Journal Article

Mass, metal, and energy feedback in cosmological simulations

Benjamin D. Oppenheimer and Romeel Davé

in Monthly Notices of the Royal Astronomical Society

Published on behalf of The Royal Astronomical Society

Volume 387, issue 2, pages 577-600
Published in print June 2008 | ISSN: 0035-8711
Published online May 2008 | e-ISSN: 1365-2966 | DOI: http://dx.doi.org/10.1111/j.1365-2966.2008.13280.x
Mass, metal, and energy feedback in cosmological simulations

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Using Gadget-2 cosmological hydrodynamic simulations including an observationally constrained model for galactic outflows, we investigate how feedback from star formation distributes mass, metals, and energy on cosmic scales from z= 6 → 0. We include instantaneous enrichment from Type II supernovae (SNe), as well as delayed enrichment from Type Ia SNe and stellar [asymptotic giant branch (AGB)] mass loss, and we individually track carbon, oxygen, silicon and iron using the latest yields. Following on the success of the momentum-driven wind scalings, we improve our implementation by using an on-the-fly galaxy finder to derive wind properties based on host galaxy masses. By tracking wind particles in a suite of simulations, we find: (1) wind material re-accretes on to a galaxy (usually the same one it left) on a recycling time-scale that varies inversely with galaxy mass (e.g. <1 Gyr for L* galaxies at z= 0). Hence, metals driven into the intergalactic medium by galactic superwinds cannot be assumed to leave their galaxy forever. Wind material is typically recycled several times; the median number of ejections for a given wind particle is 3, so by z= 0 the total mass ejected in winds exceeds 0.5Ωb. (2) The physical distance winds travel is fairly independent of redshift and galaxy mass (∼60–100 physical kpc, with a mild increase to lower masses and redshifts). For sizeable galaxies at later epochs, winds typically do not escape the galaxy halo, and rain back down in a halo fountain. High-z galaxies enrich a significantly larger comoving volume of the intergalactic medium (IGM), with metals migrating back into galaxies to lower z. (3) The stellar mass of the typical galaxy responsible for every form of feedback (mass, metal, and energy) grows by ∼30 times between z= 6 → 2, but only approximately two to three times between z= 2 → 0, and is around or below L* at all epochs. (4) The energy imparted into winds scales with M1/3gal, and is roughly half the SN energy. Given radiative losses, energy from another source (such as photons from young stars) may be required to distribute cosmic metals as observed. (5) The production of all four metals tracked is globally dominated by Type II SNe at all epochs. However, intracluster gas iron content triples as a result of non-Type II sources, and the low-z IGM carbon content is boosted significantly by AGB feedback. This is mostly because gas is returned into the interstellar medium to form one-third more stars by z= 0, appreciably enhancing cosmic star formation at z≲ 1.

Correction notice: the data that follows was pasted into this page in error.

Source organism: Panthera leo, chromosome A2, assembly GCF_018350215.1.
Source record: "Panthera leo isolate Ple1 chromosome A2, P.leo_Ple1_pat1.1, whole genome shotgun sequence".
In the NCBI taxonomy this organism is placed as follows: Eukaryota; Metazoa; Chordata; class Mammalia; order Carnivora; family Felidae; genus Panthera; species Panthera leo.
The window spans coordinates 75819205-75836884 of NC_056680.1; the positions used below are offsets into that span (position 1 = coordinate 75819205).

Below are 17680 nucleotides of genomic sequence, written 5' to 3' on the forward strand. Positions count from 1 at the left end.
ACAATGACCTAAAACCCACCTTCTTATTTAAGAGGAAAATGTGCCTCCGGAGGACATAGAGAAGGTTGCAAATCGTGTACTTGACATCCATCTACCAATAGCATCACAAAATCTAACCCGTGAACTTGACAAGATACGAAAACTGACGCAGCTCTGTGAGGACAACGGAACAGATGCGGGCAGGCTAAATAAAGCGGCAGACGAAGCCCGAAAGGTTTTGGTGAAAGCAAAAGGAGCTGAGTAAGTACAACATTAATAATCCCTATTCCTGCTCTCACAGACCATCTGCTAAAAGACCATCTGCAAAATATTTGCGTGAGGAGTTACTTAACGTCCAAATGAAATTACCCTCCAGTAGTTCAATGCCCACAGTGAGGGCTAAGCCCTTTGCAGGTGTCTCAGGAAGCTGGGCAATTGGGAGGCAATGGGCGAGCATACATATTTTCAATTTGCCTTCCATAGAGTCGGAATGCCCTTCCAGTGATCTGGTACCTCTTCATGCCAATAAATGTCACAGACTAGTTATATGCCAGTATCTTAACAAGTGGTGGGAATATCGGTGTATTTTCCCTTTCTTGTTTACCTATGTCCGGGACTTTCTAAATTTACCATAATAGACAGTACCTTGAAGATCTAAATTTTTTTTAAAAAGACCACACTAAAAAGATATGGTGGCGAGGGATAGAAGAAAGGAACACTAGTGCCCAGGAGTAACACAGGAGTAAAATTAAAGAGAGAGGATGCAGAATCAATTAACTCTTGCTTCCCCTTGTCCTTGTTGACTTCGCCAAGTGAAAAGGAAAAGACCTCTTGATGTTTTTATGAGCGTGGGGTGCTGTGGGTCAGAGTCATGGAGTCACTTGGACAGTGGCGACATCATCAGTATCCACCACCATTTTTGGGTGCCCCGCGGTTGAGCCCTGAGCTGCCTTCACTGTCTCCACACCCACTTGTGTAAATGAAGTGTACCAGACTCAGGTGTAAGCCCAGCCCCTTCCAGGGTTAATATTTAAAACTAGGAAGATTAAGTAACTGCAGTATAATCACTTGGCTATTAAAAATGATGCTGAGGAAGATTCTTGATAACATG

Keywords: methods: numerical; galaxies: abundances; galaxies: evolution; galaxies: high-redshift; intergalactic medium; cosmology: theory

Journal Article.  22209 words.  Illustrated.

Subjects: Astronomy and Astrophysics

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